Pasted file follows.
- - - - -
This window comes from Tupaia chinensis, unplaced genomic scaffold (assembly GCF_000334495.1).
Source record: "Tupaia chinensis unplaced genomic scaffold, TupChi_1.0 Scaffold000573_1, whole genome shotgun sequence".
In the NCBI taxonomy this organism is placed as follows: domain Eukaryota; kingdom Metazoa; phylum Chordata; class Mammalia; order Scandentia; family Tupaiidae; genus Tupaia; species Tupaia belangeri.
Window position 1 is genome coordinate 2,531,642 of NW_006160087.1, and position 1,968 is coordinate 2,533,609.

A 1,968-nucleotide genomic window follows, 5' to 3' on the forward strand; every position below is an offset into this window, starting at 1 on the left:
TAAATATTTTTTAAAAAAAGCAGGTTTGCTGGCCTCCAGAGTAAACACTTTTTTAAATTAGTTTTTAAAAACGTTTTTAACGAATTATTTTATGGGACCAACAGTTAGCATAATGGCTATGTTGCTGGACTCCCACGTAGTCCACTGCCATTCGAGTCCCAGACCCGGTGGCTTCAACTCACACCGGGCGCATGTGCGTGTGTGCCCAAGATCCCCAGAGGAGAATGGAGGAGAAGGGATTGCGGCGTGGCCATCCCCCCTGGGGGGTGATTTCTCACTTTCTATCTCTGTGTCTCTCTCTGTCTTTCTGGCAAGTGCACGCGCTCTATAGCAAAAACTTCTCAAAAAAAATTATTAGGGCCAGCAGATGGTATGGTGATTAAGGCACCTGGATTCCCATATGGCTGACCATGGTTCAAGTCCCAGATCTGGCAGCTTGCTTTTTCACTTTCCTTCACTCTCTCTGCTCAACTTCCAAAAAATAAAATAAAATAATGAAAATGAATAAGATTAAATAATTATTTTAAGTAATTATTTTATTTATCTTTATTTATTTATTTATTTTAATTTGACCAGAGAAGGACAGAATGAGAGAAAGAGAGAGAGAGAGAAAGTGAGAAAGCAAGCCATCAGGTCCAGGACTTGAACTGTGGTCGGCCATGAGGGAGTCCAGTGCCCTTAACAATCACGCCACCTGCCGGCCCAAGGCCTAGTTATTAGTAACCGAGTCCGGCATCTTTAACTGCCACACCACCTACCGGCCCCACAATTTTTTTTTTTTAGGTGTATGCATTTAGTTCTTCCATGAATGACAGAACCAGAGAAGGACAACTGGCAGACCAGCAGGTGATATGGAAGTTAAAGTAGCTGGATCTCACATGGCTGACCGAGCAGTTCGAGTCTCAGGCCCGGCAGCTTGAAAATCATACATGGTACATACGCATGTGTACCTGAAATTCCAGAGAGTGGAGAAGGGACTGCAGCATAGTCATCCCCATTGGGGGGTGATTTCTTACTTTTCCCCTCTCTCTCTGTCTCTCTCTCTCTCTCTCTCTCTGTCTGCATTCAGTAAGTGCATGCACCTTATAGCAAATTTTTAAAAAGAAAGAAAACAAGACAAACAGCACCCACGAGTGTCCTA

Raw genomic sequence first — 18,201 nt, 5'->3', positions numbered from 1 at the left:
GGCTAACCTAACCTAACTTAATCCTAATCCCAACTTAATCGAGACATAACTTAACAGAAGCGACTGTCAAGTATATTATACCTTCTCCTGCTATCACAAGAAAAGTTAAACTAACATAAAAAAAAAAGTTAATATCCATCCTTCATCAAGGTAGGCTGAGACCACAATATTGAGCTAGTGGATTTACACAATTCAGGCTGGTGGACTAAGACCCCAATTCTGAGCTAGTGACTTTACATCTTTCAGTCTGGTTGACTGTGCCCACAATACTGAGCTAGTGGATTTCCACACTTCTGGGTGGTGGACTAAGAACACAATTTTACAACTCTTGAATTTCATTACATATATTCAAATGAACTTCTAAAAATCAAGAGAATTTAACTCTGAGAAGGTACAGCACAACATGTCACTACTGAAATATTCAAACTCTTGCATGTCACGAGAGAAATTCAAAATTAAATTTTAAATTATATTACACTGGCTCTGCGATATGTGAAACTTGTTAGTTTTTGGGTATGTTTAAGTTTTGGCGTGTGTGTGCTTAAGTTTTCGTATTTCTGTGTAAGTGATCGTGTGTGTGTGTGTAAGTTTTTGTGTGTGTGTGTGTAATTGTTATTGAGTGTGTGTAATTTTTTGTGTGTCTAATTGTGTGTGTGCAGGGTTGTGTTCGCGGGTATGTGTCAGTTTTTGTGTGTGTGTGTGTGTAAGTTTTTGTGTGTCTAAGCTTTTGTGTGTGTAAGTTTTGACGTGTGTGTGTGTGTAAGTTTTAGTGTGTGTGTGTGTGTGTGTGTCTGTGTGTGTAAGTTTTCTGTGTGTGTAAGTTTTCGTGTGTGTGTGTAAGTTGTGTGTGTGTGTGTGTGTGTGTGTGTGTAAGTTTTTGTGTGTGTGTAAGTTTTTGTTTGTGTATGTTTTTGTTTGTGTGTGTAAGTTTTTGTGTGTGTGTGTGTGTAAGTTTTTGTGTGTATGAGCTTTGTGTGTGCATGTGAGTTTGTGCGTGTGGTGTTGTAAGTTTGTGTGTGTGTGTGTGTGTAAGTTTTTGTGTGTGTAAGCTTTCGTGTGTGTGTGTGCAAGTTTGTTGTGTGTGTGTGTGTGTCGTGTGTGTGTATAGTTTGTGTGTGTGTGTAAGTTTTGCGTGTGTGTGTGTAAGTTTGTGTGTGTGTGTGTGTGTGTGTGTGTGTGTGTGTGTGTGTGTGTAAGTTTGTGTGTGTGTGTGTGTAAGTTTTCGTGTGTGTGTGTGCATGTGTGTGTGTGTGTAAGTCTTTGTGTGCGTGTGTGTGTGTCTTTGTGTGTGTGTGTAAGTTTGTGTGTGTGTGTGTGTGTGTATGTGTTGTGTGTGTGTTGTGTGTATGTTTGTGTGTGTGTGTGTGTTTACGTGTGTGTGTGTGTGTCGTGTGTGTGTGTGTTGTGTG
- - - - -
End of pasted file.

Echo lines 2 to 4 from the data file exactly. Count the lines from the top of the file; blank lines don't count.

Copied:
Source record: "Tupaia chinensis unplaced genomic scaffold, TupChi_1.0 Scaffold000573_1, whole genome shotgun sequence".
In the NCBI taxonomy this organism is placed as follows: domain Eukaryota; kingdom Metazoa; phylum Chordata; class Mammalia; order Scandentia; family Tupaiidae; genus Tupaia; species Tupaia belangeri.
Window position 1 is genome coordinate 2,531,642 of NW_006160087.1, and position 1,968 is coordinate 2,533,609.